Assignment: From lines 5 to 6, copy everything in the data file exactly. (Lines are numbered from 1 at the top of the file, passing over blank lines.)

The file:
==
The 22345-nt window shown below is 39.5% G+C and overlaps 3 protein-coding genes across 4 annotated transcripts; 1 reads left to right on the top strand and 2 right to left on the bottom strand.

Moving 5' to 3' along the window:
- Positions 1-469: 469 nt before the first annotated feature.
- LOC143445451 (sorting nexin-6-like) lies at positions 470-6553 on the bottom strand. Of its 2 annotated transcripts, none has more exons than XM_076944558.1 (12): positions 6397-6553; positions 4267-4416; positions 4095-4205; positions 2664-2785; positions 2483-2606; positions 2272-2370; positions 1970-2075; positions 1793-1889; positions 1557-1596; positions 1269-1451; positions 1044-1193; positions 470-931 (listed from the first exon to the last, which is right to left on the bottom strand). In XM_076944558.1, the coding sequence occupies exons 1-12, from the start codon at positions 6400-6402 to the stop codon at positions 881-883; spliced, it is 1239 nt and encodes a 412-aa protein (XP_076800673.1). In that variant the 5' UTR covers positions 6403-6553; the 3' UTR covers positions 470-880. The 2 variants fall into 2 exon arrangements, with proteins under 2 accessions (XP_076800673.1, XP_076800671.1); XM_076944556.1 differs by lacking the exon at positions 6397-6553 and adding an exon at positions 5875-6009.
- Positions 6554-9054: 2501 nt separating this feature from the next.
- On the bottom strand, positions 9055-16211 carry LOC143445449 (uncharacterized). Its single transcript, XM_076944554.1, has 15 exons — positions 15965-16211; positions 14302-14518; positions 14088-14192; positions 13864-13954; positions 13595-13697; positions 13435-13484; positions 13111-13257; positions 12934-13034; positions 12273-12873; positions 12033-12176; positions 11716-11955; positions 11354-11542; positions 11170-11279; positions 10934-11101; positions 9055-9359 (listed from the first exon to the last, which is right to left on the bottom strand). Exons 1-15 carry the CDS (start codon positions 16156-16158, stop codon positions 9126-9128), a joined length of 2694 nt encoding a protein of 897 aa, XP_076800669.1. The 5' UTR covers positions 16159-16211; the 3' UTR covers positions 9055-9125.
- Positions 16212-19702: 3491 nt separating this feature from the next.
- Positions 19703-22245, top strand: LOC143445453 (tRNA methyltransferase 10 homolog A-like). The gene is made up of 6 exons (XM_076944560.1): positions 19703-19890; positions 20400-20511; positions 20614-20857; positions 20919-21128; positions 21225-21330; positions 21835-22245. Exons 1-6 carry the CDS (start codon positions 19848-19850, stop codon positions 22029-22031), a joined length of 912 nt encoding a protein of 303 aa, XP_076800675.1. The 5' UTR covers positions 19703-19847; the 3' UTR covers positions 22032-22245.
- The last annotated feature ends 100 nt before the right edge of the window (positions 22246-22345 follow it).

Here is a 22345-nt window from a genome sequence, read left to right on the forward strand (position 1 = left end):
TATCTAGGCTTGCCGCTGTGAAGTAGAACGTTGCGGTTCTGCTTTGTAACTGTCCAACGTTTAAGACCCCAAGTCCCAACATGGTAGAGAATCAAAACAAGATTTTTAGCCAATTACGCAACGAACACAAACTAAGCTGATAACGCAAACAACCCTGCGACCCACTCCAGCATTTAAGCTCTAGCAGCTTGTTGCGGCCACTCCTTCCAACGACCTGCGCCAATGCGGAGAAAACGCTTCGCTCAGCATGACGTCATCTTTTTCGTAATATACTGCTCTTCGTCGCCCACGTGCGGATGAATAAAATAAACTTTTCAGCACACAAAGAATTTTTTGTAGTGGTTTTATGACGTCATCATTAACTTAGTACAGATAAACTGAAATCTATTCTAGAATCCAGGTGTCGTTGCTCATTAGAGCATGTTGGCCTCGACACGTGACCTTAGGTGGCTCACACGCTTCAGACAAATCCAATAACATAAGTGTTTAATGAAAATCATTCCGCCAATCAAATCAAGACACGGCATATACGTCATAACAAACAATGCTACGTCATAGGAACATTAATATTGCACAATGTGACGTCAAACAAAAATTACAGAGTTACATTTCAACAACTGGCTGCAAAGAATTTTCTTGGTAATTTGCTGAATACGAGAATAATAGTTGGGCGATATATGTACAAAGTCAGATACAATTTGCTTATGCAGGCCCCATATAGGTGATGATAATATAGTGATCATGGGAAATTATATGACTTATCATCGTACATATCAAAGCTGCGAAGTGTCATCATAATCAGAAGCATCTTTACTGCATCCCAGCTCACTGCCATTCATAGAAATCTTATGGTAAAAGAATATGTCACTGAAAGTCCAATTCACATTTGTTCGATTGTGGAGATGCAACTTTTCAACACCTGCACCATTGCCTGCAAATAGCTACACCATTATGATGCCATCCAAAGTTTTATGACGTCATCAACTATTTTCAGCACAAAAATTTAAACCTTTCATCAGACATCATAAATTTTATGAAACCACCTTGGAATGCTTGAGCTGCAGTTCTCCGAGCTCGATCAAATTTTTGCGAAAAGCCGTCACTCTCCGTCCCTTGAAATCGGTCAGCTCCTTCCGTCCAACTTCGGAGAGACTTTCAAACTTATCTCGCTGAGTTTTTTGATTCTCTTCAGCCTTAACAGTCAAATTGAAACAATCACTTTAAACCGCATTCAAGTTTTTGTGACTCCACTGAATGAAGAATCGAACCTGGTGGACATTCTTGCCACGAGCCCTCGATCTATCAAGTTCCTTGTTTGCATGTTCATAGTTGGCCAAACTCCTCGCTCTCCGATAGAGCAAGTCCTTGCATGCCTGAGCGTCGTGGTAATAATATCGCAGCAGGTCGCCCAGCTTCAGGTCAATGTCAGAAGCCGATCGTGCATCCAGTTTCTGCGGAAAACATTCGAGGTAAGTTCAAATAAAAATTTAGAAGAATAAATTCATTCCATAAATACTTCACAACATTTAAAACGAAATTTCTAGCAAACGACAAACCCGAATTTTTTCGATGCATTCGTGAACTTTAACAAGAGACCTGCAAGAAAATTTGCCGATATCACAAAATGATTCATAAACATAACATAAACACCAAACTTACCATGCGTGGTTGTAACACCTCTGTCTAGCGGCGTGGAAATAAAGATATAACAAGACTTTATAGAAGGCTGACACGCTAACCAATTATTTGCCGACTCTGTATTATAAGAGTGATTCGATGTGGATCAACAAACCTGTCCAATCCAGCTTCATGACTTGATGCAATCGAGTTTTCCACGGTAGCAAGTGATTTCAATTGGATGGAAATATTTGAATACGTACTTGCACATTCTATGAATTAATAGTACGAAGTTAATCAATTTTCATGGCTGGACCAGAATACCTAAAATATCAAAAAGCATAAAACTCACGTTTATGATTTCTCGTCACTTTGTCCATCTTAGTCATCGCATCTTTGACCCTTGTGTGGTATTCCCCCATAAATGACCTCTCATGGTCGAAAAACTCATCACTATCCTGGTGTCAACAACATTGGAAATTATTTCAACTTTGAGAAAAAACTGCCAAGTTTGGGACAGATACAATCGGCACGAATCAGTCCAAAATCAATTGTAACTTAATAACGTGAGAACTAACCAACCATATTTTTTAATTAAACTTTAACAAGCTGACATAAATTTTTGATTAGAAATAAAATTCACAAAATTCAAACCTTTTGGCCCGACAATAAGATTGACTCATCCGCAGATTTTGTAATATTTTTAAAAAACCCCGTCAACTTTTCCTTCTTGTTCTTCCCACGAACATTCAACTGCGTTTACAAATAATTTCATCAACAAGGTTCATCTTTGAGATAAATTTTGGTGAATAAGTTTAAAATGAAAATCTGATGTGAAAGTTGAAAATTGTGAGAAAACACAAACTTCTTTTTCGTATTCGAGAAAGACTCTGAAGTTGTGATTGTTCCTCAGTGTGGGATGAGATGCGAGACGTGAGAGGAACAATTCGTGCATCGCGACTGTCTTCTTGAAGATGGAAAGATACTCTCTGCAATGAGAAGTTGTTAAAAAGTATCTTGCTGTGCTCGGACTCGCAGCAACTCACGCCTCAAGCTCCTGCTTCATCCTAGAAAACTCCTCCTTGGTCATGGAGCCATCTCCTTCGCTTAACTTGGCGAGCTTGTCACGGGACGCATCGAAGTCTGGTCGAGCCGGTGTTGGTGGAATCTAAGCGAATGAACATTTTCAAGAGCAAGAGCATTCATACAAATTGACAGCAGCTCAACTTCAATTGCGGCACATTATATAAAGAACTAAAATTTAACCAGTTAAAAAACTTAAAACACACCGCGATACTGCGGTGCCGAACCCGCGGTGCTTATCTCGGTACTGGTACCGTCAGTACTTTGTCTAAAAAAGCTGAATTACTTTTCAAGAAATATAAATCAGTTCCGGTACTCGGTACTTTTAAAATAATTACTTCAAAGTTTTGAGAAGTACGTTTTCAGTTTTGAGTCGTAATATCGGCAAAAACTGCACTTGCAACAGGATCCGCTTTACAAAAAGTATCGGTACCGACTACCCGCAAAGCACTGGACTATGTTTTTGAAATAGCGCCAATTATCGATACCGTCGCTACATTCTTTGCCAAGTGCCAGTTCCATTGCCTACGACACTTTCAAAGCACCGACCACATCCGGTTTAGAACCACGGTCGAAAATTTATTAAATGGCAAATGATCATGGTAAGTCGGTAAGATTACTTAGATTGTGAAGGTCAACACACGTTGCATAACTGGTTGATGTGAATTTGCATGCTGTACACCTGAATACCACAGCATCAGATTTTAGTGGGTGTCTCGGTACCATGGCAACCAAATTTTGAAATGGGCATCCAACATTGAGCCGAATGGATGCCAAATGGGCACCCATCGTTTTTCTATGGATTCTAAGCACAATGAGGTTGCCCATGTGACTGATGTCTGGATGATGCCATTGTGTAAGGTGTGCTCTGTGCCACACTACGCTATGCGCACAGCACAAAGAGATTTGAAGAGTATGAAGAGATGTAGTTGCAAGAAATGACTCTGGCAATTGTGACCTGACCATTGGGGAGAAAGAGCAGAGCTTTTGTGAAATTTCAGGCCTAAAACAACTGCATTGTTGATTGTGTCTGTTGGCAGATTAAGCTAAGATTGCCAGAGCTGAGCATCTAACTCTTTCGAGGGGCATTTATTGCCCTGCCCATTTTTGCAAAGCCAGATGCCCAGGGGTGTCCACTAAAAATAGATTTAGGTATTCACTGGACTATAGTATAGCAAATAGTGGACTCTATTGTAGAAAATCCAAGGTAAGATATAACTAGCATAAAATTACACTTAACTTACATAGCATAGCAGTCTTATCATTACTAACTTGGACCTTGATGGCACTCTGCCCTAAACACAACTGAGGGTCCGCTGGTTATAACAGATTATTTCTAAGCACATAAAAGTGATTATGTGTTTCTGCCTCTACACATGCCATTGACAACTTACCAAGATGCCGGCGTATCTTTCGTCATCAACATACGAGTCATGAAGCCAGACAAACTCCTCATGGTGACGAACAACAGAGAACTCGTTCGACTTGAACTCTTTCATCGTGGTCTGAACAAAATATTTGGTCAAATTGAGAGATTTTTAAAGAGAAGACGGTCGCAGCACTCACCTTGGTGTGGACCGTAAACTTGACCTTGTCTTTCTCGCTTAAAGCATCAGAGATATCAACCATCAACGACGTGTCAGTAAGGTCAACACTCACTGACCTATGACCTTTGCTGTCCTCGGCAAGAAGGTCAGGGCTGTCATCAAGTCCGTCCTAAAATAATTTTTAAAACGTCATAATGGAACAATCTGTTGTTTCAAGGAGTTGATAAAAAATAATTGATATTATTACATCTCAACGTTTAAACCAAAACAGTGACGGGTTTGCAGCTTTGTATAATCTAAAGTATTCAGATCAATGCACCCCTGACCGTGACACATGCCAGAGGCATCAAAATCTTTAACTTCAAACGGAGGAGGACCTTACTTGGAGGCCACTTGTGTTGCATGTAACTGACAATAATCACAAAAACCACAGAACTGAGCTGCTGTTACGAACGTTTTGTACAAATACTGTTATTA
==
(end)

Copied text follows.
- Positions 6554-9054: 2501 nt separating this feature from the next.
- On the bottom strand, positions 9055-16211 carry LOC143445449 (uncharacterized). Its single transcript, XM_076944554.1, has 15 exons — positions 15965-16211; positions 14302-14518; positions 14088-14192; positions 13864-13954; positions 13595-13697; positions 13435-13484; positions 13111-13257; positions 12934-13034; positions 12273-12873; positions 12033-12176; positions 11716-11955; positions 11354-11542; positions 11170-11279; positions 10934-11101; positions 9055-9359 (listed from the first exon to the last, which is right to left on the bottom strand). Exons 1-15 carry the CDS (start codon positions 16156-16158, stop codon positions 9126-9128), a joined length of 2694 nt encoding a protein of 897 aa, XP_076800669.1. The 5' UTR covers positions 16159-16211; the 3' UTR covers positions 9055-9125.